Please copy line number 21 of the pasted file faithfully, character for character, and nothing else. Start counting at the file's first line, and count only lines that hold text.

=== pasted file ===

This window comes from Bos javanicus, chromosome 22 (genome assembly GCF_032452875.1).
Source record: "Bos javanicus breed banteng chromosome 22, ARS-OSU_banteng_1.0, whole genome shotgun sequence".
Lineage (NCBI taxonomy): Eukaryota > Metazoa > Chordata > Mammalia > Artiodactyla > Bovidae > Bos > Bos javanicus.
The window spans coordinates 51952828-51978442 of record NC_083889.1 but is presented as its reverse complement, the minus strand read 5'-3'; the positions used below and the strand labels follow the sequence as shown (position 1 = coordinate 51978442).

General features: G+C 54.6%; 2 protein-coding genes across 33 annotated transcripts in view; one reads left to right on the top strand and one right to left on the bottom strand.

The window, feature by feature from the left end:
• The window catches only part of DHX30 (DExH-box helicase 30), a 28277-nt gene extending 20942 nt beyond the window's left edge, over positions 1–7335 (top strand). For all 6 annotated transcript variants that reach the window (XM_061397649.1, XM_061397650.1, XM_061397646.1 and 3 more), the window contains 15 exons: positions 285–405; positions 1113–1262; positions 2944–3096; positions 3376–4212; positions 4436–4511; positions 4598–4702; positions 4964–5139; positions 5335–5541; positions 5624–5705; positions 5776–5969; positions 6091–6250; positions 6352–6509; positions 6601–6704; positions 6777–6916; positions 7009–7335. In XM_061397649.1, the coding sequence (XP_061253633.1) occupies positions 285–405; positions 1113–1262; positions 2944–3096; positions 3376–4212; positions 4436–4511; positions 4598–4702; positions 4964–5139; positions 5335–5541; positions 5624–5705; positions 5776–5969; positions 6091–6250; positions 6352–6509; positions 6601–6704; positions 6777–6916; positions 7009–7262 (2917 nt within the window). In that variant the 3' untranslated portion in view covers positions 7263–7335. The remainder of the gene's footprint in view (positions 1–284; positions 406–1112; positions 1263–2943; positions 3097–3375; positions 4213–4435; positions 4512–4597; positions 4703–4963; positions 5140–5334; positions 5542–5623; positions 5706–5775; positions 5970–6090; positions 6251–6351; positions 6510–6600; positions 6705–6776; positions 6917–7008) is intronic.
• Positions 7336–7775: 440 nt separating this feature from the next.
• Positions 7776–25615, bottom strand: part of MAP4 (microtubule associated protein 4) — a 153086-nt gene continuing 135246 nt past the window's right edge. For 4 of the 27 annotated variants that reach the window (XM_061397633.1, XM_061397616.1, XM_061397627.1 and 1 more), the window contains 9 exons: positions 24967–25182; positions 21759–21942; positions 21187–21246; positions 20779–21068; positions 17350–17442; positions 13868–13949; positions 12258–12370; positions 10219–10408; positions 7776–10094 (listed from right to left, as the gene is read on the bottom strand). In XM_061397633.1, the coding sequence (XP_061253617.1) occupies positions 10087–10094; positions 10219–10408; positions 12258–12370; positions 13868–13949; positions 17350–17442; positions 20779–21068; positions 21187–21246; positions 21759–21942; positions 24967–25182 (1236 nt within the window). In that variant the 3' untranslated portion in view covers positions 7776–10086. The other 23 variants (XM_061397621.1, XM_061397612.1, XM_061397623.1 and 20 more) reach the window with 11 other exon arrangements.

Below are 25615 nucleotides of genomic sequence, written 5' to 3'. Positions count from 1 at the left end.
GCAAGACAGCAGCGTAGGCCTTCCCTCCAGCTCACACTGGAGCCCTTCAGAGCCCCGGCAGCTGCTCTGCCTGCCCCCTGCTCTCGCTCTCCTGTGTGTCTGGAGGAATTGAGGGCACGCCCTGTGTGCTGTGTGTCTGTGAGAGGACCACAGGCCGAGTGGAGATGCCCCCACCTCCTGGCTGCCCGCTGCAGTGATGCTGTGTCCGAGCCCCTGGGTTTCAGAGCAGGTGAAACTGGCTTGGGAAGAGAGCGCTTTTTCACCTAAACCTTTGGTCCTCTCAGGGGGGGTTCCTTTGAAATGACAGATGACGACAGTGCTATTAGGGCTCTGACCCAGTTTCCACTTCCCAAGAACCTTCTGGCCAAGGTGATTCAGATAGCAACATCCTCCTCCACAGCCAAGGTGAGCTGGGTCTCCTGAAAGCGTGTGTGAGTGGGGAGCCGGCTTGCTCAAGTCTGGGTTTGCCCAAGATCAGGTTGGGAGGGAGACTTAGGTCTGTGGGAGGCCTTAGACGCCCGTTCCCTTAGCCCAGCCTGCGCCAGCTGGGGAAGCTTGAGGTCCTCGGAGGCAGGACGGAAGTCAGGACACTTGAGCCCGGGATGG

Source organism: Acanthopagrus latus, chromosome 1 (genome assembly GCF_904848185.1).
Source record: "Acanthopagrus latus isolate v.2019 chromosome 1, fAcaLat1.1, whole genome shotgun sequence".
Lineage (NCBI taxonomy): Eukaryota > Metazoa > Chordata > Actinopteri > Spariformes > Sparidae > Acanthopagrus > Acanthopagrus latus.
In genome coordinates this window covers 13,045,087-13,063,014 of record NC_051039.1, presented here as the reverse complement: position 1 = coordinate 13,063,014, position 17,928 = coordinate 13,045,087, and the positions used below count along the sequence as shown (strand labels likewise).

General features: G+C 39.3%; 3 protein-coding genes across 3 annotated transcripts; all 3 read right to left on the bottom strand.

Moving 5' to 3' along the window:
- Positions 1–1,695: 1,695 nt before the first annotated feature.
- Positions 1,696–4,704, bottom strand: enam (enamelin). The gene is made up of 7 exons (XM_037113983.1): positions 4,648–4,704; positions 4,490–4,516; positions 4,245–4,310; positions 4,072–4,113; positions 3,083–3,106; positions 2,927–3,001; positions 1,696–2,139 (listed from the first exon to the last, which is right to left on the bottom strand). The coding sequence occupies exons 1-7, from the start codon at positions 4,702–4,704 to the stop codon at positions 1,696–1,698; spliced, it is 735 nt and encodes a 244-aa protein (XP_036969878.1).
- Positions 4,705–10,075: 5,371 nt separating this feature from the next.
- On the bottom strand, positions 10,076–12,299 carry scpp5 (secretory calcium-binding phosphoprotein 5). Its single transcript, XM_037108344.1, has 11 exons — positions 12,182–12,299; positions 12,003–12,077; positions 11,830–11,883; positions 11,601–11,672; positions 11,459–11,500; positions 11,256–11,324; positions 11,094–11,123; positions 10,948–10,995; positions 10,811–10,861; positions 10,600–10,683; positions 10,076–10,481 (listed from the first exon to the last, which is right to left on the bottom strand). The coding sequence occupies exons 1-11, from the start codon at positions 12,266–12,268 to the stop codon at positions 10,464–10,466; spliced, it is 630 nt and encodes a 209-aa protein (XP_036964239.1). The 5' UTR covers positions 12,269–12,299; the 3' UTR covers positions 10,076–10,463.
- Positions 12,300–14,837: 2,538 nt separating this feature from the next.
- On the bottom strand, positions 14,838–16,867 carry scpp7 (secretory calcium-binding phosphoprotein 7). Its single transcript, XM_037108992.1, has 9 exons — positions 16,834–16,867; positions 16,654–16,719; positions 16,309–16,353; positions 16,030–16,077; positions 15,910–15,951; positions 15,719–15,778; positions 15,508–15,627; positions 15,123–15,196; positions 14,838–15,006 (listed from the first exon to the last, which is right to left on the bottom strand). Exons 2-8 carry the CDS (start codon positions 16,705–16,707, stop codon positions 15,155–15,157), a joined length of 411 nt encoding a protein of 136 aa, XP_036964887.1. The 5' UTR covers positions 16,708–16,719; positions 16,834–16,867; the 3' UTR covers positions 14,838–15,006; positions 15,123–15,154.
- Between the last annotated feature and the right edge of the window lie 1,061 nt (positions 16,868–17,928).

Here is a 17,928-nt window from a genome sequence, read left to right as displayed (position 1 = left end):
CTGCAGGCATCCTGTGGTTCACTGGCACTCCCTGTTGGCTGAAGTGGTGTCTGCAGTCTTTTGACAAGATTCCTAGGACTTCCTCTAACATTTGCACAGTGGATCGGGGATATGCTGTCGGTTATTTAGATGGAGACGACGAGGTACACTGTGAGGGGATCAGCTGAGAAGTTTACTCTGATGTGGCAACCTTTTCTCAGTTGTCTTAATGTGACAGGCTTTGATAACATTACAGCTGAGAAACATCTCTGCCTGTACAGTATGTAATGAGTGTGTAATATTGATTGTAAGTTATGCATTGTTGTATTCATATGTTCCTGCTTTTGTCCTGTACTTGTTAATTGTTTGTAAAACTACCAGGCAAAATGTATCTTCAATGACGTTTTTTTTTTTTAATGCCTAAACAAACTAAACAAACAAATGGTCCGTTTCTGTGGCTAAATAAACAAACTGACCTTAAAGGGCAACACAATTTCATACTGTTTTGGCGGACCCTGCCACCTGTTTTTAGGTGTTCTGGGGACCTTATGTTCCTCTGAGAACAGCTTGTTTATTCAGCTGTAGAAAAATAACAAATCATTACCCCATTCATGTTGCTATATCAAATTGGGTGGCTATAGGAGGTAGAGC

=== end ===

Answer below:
- On the bottom strand, positions 10,076–12,299 carry scpp5 (secretory calcium-binding phosphoprotein 5). Its single transcript, XM_037108344.1, has 11 exons — positions 12,182–12,299; positions 12,003–12,077; positions 11,830–11,883; positions 11,601–11,672; positions 11,459–11,500; positions 11,256–11,324; positions 11,094–11,123; positions 10,948–10,995; positions 10,811–10,861; positions 10,600–10,683; positions 10,076–10,481 (listed from the first exon to the last, which is right to left on the bottom strand). The coding sequence occupies exons 1-11, from the start codon at positions 12,266–12,268 to the stop codon at positions 10,464–10,466; spliced, it is 630 nt and encodes a 209-aa protein (XP_036964239.1). The 5' UTR covers positions 12,269–12,299; the 3' UTR covers positions 10,076–10,463.